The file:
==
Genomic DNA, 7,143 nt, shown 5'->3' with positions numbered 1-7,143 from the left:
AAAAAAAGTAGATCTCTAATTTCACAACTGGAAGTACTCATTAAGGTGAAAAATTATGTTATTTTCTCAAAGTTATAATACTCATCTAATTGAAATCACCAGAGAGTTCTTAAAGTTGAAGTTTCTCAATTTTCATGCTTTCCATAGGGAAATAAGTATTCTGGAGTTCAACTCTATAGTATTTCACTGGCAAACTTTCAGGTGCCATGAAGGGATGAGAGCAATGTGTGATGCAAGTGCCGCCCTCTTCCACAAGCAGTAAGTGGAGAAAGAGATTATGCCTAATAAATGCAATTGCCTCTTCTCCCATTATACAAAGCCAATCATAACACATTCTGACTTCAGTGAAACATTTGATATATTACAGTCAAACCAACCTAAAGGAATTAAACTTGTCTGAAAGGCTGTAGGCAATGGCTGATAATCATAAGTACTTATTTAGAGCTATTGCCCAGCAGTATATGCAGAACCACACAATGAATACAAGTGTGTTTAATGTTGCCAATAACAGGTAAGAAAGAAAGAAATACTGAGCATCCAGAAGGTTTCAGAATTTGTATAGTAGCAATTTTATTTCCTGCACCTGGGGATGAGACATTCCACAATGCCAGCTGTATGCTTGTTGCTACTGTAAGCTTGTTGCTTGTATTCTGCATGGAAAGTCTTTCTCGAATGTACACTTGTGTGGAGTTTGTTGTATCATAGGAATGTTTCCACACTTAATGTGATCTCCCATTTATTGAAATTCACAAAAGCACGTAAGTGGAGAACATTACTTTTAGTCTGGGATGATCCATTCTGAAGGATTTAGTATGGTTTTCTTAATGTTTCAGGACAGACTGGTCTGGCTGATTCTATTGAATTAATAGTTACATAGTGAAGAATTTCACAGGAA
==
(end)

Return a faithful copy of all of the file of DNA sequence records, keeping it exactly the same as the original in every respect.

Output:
Genomic DNA, 7,143 nt, shown 5'->3' with positions numbered 1-7,143 from the left:
AAAAAAAGTAGATCTCTAATTTCACAACTGGAAGTACTCATTAAGGTGAAAAATTATGTTATTTTCTCAAAGTTATAATACTCATCTAATTGAAATCACCAGAGAGTTCTTAAAGTTGAAGTTTCTCAATTTTCATGCTTTCCATAGGGAAATAAGTATTCTGGAGTTCAACTCTATAGTATTTCACTGGCAAACTTTCAGGTGCCATGAAGGGATGAGAGCAATGTGTGATGCAAGTGCCGCCCTCTTCCACAAGCAGTAAGTGGAGAAAGAGATTATGCCTAATAAATGCAATTGCCTCTTCTCCCATTATACAAAGCCAATCATAACACATTCTGACTTCAGTGAAACATTTGATATATTACAGTCAAACCAACCTAAAGGAATTAAACTTGTCTGAAAGGCTGTAGGCAATGGCTGATAATCATAAGTACTTATTTAGAGCTATTGCCCAGCAGTATATGCAGAACCACACAATGAATACAAGTGTGTTTAATGTTGCCAATAACAGGTAAGAAAGAAAGAAATACTGAGCATCCAGAAGGTTTCAGAATTTGTATAGTAGCAATTTTATTTCCTGCACCTGGGGATGAGACATTCCACAATGCCAGCTGTATGCTTGTTGCTACTGTAAGCTTGTTGCTTGTATTCTGCATGGAAAGTCTTTCTCGAATGTACACTTGTGTGGAGTTTGTTGTATCATAGGAATGTTTCCACACTTAATGTGATCTCCCATTTATTGAAATTCACAAAAGCACGTAAGTGGAGAACATTACTTTTAGTCTGGGATGATCCATTCTGAAGGATTTAGTATGGTTTTCTTAATGTTTCAGGACAGACTGGTCTGGCTGATTCTATTGAATTAATAGTTACATAGTGAAGAATTTCACAGGAA